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Elaine Morgan, author of the highly influential The Descent of Woman, has died at the age of 92 from a stroke. She will be remembered for challenging male-centric theories of human evolution, and for promoting the idea that early humans, for a short time, began adapting to aquatic life.
Back in the early 1970s, after becoming exasperated with the scientific establishment, the Welsh-born writer took matters into her own hands by publishing her seminal book, The Descent of Woman (1972). In it, she argued against traditional (i.e. male-biased) interpretations of human evolution while challenging the idea that male activities, like hunting, were its primary drivers.
Instead, she proposed that women played an equal — or even superior — role in evolution, and insisted that women should not be relegated to the Darwinian sidelines as ‘mere’ childbearers. She challenged “Tarzanist” interpretations of evolution (namely those of Desmond Morris and the “Savanna Hypothesis”) and, in their place, offered unconventional explanations for human evolution.
Initial Bipedalism is a pseudoscientific theory which suggests that the first mammals were originally aquatic bipeds. The theory is routed in Cryptozoology. The theory is based on a radical concept which most scientists do not accept.
According to the theory of Initial bipedalism, bipedalism remained in the human lineage, whereas other mammals, including monkeys and apes, have developed a mode of quadrupedal locomotion. Initial Bidpedalism claims the ancestor of all mammals were all biped in the past and bound to a marine environment. The evidence cited for this is based on an interpretation of embryology, anatomy and cryptozoological research. Initial bipedalism claims that the common ancestor of all species was a biped, linked to an aquatic habitat.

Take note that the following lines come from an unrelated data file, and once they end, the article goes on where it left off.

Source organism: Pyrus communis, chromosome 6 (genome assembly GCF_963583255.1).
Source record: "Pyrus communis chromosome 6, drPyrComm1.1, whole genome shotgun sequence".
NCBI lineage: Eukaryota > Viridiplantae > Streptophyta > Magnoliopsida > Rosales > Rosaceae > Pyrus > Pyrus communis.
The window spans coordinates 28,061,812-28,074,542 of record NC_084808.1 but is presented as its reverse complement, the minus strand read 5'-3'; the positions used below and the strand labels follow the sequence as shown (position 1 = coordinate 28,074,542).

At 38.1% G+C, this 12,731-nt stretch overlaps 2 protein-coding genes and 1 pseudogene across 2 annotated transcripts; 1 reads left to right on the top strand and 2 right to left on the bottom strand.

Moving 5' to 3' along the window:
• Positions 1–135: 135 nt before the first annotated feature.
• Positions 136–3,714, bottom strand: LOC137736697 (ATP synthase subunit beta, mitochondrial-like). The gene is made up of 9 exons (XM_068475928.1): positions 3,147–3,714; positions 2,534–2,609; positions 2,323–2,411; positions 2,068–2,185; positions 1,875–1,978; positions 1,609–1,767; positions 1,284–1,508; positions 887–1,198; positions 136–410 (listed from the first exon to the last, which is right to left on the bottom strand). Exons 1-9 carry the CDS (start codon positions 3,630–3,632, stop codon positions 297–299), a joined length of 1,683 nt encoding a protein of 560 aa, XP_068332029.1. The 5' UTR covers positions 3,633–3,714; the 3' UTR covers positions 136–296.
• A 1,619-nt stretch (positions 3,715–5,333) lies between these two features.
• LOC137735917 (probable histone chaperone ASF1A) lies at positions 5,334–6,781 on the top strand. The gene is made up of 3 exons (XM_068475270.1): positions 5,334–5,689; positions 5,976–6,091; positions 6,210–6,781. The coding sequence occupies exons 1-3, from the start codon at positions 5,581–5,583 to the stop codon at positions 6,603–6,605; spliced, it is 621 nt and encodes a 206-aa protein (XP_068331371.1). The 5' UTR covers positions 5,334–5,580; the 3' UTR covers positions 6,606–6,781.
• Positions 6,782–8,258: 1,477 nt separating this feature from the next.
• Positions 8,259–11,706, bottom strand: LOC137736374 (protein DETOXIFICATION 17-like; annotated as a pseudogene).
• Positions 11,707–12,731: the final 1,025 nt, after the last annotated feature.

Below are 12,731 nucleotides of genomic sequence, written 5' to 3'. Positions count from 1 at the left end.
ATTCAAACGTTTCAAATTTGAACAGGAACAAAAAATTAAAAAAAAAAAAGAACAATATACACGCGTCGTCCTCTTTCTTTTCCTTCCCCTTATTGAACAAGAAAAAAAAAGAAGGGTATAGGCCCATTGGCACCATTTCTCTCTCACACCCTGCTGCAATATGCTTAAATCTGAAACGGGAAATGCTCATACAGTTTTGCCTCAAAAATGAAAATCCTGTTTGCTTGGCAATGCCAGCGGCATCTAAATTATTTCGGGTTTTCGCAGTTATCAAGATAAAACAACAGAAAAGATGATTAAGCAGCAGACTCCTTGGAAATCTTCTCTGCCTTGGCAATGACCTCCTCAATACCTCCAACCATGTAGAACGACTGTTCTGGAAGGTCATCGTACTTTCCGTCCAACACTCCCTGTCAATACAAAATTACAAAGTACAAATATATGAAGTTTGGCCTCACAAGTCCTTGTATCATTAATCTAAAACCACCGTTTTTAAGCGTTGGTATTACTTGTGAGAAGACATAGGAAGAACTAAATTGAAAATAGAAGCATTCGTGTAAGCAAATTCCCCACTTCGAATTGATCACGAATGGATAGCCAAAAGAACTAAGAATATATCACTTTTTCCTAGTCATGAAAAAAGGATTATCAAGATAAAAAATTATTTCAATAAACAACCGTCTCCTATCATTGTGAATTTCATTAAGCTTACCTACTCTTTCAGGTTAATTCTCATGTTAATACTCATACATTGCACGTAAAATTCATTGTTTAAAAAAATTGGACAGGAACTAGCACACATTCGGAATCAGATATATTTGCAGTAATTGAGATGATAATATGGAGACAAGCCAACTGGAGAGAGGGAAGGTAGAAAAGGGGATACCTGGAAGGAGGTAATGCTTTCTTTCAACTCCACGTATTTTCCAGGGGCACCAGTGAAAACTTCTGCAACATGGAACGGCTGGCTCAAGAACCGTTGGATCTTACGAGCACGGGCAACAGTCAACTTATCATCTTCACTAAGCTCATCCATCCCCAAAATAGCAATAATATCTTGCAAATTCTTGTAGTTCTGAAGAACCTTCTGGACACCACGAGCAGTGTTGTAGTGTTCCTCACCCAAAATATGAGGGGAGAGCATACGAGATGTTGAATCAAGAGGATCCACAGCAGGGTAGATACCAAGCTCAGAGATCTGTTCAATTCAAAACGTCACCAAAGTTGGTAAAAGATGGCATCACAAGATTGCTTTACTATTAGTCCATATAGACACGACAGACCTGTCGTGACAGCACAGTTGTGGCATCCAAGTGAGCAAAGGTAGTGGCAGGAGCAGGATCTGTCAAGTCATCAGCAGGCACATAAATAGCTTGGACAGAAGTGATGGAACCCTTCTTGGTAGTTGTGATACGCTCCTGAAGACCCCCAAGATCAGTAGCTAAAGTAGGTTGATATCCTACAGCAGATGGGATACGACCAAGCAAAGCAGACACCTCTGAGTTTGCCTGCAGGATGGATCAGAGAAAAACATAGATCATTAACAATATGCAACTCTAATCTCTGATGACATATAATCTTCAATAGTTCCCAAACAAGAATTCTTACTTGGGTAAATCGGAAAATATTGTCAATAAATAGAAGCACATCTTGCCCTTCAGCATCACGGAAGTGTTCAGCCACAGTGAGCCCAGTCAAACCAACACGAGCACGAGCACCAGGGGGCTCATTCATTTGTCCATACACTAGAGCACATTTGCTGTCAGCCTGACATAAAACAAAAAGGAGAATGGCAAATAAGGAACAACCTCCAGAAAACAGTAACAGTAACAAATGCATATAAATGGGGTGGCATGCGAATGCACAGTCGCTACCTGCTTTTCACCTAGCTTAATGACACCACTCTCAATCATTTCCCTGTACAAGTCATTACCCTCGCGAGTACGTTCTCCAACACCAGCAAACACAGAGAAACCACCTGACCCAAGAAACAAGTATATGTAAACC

The theory of Initial bipedalism was first formulated in the 1920s by German anatomy professor Dr Max Westenhöfer, as well as later independently by the Belgian zoologist Serge Frechkop. The theory was further developed by the Belgian-French zoologist Bernard Heuvelmans in the 1950s, here the theory was mixed with cryptozoology. Bernard Heuvelmans's book On the Track of Unknown Animals discusses the theory in detail. The cryptozoologist Ivan T. Sanderson also discussed the theory in his bigfoot book Abominable Snowman, Legend come to Life Charles Fort also mentioned the theory.
The theory was also pursued in the 1980s by the French-German ichthyologist François de Sarre, who added his hypothesis of what he calls the "Marine homonculus", as a common ancestor to all vertebrates, which originally lived in the oceans. His hypothesis is that as a jellyfish, the ancestral creature swam in a vertical position. He claims "Natatory paddles" developed and were never used for locomotion on ground, thus according to De Sarre the human hand with five fingers has remained primitive as in early vertebrates.